The cities of Heracleion and Canopus once guarded the gateway to ancient Egypt, and may have been connected with such notorious historical figures as King Menelaus of Sparta during the Trojan War. The ruins of these ancient cities lie deep underwater allowing many stone statues and sculptures to retain much of their former glory. These haunting underwater statues, some depicting stately pharaohs in the classic style of ancient Egyptian, and the ruined temples and dwellings that once surrounded them were long thought to be the stuff of legend. But their discovery in 1999 by archaeologist Franck Goddio confirms the myth of the two lost cities that sank into the silt millennia ago.

Christ of the Abyss, Italy

christ-of-the-abyss-2 (Image: Dominic/CADiver – website)

Originally constructed and deliberately submerged in 1954, this magnificent religious statue was crafted from bronze and is about 2.5 metres in height. The original structure had to be retrieved and restored due to the crustaceans and rapid onset of corrosion and decay. Returned to the water in 2004 in its original position, the beautiful underwater sculpture stands on the seabed at a depth of 17 feet with its hands raised skyward as a memorial to Italian scuba diver Dario Gonzatti, who died nearby in 1947. The base and hand had to be replaced but otherwise the restoration has left the underwater sculpture as true to its former state as possible. Over the years several other statues of Christ of the Abyss have been cast from the original mold, including those off the coasts of Grenada and Key Largo, Florida (above).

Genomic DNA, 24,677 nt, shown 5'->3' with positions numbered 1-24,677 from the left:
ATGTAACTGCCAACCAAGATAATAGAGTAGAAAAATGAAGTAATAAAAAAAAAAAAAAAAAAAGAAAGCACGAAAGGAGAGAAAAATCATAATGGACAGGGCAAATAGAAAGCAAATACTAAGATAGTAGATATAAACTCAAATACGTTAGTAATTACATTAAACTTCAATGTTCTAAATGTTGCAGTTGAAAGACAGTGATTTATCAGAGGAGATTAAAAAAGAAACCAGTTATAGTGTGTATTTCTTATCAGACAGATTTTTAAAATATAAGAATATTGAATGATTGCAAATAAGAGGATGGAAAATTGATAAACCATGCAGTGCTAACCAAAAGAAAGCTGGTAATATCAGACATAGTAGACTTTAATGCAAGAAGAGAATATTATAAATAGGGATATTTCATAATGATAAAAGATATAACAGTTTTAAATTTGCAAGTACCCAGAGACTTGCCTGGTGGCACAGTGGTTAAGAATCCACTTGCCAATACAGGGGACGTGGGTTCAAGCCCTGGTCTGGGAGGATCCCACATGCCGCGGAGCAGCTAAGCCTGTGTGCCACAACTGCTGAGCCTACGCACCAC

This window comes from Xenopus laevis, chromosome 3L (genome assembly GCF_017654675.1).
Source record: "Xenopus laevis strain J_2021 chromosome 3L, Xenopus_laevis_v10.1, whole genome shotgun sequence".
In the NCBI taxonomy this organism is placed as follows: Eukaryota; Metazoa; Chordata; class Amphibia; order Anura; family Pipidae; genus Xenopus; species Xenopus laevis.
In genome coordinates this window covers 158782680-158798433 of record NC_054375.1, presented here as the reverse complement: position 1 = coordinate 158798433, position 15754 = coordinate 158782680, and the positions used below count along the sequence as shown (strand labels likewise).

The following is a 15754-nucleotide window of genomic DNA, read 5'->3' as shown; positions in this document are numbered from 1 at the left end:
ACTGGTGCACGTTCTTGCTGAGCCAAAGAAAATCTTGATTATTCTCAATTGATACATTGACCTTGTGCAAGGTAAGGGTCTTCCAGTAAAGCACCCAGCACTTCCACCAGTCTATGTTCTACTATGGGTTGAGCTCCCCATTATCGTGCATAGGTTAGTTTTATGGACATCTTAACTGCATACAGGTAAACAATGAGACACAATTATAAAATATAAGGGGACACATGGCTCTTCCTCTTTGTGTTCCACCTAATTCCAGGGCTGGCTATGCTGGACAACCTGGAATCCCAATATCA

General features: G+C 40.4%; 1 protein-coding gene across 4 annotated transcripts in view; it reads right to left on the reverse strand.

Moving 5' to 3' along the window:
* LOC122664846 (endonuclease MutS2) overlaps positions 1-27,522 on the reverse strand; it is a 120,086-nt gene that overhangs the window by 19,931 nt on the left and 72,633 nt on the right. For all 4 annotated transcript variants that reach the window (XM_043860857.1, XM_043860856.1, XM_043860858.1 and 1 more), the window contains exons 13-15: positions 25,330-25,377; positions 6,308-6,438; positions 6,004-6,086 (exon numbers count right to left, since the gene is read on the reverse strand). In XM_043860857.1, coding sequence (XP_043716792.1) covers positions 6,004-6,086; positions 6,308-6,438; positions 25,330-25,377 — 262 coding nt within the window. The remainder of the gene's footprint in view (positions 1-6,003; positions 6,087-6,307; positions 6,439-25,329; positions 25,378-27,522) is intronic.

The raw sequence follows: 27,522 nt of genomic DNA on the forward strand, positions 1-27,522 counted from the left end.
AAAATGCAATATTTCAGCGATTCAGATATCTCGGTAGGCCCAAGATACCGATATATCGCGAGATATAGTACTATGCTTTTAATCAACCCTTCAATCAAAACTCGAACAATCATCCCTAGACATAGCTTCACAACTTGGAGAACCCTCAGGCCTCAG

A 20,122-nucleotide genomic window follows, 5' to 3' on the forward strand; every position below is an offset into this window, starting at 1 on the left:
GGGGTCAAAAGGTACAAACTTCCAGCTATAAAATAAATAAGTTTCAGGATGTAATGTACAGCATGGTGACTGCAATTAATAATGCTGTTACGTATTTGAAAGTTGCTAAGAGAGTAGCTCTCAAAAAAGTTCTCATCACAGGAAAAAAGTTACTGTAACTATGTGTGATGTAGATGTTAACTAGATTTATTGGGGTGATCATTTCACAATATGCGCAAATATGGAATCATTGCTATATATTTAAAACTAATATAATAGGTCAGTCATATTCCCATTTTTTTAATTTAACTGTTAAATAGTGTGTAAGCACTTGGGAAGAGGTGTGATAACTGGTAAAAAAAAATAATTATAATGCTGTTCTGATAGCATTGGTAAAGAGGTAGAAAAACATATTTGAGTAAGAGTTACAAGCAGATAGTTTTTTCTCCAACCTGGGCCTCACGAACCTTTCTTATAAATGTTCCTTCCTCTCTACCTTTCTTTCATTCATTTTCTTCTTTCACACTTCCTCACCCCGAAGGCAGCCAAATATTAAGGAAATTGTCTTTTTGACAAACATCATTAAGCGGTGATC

Underwater Statues in the Ruins of Cleopatra’s Palace, Alexandria, Egypt


underwater-statues-cleopatra-palace-2 (Images: Franck Goddio/Hilti Foundation, photos: Christoph Gerigk)

These submerged ancient ruins are thought to be the royal quarters of Cleopatra, cast into the sea by earthquakes 1,500 years ago. The incredible sunken palace is so well preserved that the city of Alexandria is planning to offer tours and its underwater statues and other ruins. The sculptures at the ancient site include depictions of animals including lions and ancient Egyptian iconography. With everything from domestic pottery and tiny personal artifacts to the remnants of giant sphinxes, pillars and towers frozen in time, this spectacular ancient palace has been a source of immense interest for archaeologists striving to excavate the submerged treasures from Cleopatra’s ancient lost palace.